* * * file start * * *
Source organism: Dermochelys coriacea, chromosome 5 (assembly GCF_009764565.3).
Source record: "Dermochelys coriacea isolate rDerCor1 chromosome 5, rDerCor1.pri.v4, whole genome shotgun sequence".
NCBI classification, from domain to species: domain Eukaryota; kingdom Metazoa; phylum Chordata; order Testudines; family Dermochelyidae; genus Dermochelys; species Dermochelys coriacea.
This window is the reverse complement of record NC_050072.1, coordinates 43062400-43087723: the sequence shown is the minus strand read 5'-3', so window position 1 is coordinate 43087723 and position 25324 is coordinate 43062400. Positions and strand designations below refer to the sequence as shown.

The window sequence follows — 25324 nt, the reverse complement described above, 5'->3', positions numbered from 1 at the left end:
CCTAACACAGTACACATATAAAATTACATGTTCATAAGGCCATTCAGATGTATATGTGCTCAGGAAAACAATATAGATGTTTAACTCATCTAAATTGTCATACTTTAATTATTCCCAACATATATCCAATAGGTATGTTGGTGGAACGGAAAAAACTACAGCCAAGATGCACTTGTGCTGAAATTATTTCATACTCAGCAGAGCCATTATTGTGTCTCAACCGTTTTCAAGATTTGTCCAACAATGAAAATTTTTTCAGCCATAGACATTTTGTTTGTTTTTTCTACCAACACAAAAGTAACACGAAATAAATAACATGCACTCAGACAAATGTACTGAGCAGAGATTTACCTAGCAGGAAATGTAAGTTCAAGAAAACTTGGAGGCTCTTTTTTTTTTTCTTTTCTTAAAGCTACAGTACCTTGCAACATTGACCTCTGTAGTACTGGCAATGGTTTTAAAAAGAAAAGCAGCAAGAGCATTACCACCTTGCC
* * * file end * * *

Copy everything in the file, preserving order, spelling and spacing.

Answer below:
Source organism: Dermochelys coriacea, chromosome 5 (assembly GCF_009764565.3).
Source record: "Dermochelys coriacea isolate rDerCor1 chromosome 5, rDerCor1.pri.v4, whole genome shotgun sequence".
NCBI classification, from domain to species: domain Eukaryota; kingdom Metazoa; phylum Chordata; order Testudines; family Dermochelyidae; genus Dermochelys; species Dermochelys coriacea.
This window is the reverse complement of record NC_050072.1, coordinates 43062400-43087723: the sequence shown is the minus strand read 5'-3', so window position 1 is coordinate 43087723 and position 25324 is coordinate 43062400. Positions and strand designations below refer to the sequence as shown.

The window sequence follows — 25324 nt, the reverse complement described above, 5'->3', positions numbered from 1 at the left end:
CCTAACACAGTACACATATAAAATTACATGTTCATAAGGCCATTCAGATGTATATGTGCTCAGGAAAACAATATAGATGTTTAACTCATCTAAATTGTCATACTTTAATTATTCCCAACATATATCCAATAGGTATGTTGGTGGAACGGAAAAAACTACAGCCAAGATGCACTTGTGCTGAAATTATTTCATACTCAGCAGAGCCATTATTGTGTCTCAACCGTTTTCAAGATTTGTCCAACAATGAAAATTTTTTCAGCCATAGACATTTTGTTTGTTTTTTCTACCAACACAAAAGTAACACGAAATAAATAACATGCACTCAGACAAATGTACTGAGCAGAGATTTACCTAGCAGGAAATGTAAGTTCAAGAAAACTTGGAGGCTCTTTTTTTTTTTCTTTTCTTAAAGCTACAGTACCTTGCAACATTGACCTCTGTAGTACTGGCAATGGTTTTAAAAAGAAAAGCAGCAAGAGCATTACCACCTTGCC